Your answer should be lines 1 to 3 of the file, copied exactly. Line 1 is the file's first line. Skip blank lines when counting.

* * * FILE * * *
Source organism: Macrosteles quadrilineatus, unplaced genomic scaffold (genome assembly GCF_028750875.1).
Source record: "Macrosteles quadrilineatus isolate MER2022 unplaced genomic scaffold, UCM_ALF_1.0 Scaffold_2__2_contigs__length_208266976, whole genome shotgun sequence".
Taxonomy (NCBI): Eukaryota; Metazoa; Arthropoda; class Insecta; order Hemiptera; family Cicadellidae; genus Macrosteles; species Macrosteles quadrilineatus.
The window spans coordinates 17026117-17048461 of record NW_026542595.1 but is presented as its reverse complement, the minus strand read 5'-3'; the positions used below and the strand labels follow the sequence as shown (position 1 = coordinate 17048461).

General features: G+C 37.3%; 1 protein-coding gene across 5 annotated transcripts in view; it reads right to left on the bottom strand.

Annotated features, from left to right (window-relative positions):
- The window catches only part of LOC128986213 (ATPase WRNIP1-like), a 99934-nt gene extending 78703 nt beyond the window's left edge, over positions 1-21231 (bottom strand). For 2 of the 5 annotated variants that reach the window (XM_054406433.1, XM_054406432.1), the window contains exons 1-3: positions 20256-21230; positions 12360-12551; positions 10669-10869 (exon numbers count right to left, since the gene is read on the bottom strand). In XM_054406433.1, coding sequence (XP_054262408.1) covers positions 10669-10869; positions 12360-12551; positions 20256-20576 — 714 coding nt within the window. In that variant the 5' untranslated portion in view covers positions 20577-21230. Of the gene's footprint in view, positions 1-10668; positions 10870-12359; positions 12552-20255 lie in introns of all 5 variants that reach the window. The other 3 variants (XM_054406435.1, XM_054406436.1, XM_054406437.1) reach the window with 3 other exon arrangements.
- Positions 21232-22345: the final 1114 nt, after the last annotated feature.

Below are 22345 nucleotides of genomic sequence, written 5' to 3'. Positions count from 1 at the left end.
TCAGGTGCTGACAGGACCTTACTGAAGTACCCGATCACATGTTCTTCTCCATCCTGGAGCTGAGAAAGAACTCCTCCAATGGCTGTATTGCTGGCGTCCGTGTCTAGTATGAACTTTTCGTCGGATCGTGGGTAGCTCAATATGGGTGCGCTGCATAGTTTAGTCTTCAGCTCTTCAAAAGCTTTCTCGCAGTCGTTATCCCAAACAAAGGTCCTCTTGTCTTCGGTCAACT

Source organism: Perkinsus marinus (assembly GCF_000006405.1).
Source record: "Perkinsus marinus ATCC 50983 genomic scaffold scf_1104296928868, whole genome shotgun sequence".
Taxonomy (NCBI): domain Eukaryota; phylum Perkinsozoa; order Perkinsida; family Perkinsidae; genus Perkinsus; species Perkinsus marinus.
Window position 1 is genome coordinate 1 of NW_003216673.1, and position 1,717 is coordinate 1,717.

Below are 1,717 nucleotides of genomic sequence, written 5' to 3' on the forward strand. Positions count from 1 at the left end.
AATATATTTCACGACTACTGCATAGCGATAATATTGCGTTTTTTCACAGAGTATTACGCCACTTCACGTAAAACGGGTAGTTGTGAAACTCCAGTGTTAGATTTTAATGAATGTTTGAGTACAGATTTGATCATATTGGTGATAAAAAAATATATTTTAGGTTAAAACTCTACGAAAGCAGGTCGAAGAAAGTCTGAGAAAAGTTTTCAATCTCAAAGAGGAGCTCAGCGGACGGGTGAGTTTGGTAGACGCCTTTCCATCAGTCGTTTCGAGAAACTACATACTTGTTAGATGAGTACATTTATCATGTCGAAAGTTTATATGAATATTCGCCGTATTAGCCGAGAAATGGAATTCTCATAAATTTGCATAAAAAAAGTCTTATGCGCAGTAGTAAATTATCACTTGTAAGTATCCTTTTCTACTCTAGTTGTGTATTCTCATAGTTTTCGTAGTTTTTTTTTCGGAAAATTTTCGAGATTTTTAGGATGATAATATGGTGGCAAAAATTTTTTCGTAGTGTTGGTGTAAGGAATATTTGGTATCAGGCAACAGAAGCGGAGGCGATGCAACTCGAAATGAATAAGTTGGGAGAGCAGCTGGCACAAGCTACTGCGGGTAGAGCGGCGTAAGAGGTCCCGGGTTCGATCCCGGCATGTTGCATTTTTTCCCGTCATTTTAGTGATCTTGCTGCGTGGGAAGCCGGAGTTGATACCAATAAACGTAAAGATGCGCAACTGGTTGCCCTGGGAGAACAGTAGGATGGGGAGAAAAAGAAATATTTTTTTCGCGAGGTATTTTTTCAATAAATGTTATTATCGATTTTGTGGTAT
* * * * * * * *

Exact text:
Source organism: Macrosteles quadrilineatus, unplaced genomic scaffold (genome assembly GCF_028750875.1).
Source record: "Macrosteles quadrilineatus isolate MER2022 unplaced genomic scaffold, UCM_ALF_1.0 Scaffold_2__2_contigs__length_208266976, whole genome shotgun sequence".
Taxonomy (NCBI): Eukaryota; Metazoa; Arthropoda; class Insecta; order Hemiptera; family Cicadellidae; genus Macrosteles; species Macrosteles quadrilineatus.